In Nomos of the Earth, Carl Schmitt underscores the intimate connection between law and territory: “nomos is the immediate form in which the political and social order of a people becomes spatially visible” (Nomos of the Earth, 70). Michel Foucault’s complementary point is that “[t]he successes of history belong to those who are capable of seizing these rules, to replace those who had used them, to disguise themselves so as to pervert them, invert their meaning, and redirect them against those who had initially imposed them” (“Nietzsche, Genealogy, History,” 86). Cultural forms do play a crucial role in the visibilization not only of space but its regulation. However, the practical articulation of rules and the locale where they apply and are implemented may be deployed to reaffirm or to unsettle domination. Aesthetics and the law are imbricated in their world-shaping force, which bears significant consequences for the conceptualization and implementation of the relatively autonomous norms of cultural fields; the local, national, international, and transnational balance of cultural, economic, and political power; and the tense negotiation between action, representation, performance, and judgment.
At the Fourth International Conference in Transatlantic Studies: “Spaces of Law,” we hope to elucidate the historical co-constitution of law and space in Transatlantic culture, map their unfolding in networks of central and peripheral agents and institutions, and trace genealogies and trajectories of the forces that constitute them. What laws govern (the often transnational) Transatlantic circulation, exchange, and contamination of ideas, tropes, genres, etc.? What spaces correspond to, imagine, or activate what forms of justice? What are the sites of the “seizure, replacement, perversion, inversion, and redirection” of the violence contained in laws implemented by those in power? How does the circulation of individuals affect those that inhabit that space and what are the legal ramifications of such spatial movements? How do the environment and communities settling into a new space affect each other?
This conference attempts to bring together scholars from a myriad of disciplines in the humanities working on American, Latin American, and/or European humanities studies to explore the interrelationship that the senses and spatial constructions have had within their disciplines and in doing so build connections between both shores of the Atlantic. We welcome proposals for panels and individual papers that probe the encounter of law with literary and cultural productions.
Issues to explore include, but are not limited to:
(Law and) crime fictions
Figures of crime: from pícaroto the hacker
Territorialization and the State
Deconstructing law: the force of law and the law of genre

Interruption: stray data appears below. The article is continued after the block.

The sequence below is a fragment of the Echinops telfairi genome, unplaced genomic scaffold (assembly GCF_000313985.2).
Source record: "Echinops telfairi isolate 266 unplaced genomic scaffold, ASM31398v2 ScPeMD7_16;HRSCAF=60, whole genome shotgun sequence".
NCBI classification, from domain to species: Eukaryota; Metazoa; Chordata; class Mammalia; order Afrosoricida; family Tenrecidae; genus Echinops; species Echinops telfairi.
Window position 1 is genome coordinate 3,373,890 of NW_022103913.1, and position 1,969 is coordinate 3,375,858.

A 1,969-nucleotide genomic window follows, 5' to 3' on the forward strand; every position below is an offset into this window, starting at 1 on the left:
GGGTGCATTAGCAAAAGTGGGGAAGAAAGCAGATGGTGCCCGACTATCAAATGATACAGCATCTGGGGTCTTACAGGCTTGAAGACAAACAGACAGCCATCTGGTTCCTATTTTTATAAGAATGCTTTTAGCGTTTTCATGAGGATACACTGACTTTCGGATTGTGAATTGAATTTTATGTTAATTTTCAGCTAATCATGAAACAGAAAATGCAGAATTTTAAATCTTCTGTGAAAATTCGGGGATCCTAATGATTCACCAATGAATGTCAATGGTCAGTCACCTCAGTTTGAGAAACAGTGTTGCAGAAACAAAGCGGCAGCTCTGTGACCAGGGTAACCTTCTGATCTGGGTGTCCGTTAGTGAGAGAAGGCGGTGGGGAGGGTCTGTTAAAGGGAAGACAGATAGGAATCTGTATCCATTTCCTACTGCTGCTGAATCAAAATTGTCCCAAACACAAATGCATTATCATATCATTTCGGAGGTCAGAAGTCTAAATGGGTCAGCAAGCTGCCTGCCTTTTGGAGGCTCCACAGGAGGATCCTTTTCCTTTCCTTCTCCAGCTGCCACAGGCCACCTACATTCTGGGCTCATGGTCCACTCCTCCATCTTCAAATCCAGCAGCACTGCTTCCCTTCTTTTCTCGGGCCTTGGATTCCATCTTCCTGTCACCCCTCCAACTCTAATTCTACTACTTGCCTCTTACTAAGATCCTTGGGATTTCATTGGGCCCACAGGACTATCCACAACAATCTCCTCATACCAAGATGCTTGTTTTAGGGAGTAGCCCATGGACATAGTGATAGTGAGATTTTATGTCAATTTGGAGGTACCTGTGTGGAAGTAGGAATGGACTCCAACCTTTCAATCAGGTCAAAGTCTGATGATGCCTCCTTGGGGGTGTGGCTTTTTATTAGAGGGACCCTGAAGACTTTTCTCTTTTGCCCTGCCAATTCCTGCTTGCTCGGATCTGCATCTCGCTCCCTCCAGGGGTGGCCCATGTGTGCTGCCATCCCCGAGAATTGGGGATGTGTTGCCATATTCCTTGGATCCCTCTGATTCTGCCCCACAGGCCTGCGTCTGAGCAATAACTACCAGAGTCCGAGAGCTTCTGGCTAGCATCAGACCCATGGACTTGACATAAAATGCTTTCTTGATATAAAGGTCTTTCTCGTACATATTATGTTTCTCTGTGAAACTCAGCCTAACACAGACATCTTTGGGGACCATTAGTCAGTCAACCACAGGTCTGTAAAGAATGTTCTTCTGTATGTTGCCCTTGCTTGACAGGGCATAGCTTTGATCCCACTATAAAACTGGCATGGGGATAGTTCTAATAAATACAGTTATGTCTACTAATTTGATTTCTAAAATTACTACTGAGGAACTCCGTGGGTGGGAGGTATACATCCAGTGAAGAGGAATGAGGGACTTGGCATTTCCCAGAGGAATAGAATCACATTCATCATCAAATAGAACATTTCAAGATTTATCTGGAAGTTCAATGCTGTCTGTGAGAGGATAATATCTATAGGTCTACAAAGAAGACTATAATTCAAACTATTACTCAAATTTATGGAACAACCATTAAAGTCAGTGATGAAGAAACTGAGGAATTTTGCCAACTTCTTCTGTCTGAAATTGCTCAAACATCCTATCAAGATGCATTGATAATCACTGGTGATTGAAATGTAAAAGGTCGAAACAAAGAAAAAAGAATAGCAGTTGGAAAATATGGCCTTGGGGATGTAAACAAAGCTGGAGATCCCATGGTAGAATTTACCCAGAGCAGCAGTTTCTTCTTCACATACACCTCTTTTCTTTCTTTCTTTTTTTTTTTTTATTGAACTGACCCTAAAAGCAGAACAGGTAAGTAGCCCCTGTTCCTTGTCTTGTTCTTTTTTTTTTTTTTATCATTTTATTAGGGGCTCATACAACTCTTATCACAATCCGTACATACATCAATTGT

National sovereignty and beyond
Aesthetic and literary judgment
The right to space
The conference will be held on April 12thand 13that the Real Colegio Complutense at Harvard in Cambridge, Massachusetts. The official language of the conference will be English.
KEYWORDS: Literature, Humanities, Latino Studies, Spanish Studies, Anglo-American Studies, American Studies, History, Space, Legal Theory, Critical Discourse Studies, Media Studies, Sociolinguistics, Ideology and Language.
Abstracts must be between 250 and 300 words. A brief bio note of approximately 150-200 words must be included. A list of 5 keywords must be included.
Abstracts must be submitted to email@example.com January, 20th 2019, at midnight – United States EST.
The Executive Committee will notify applicants about the selection of submissions no later than January 30th, 2019.
Formats for sessions: a) 20-minute individual paper; b) Chaired panels with three participants; c) Round tables
Speakers must pay a registration fee:
- Before March 15th, 2015: $80
- After March 15th, 2015: $100
This Study Group arises from the International Conference that took place in RCC, in April 2014, and brings together the interest of Humanities Scholars working on both sides of the Atlantic. The next International Conference will take place on May 12th-13th, 2017.
Transatlantic culture often presents itself as a narrative of encounter and dialogue that transcend the limits of the local. However, the trace of colonialism, the living memory of exile, and an uneven distribution of economic, political, and symbolic power haunts transatlantic imagination. This conference aims to explore the many ways in which antagonisms, uneasy pluralism, and tense negotiations of difference overdetermine sites of Transatlantic cultural practices.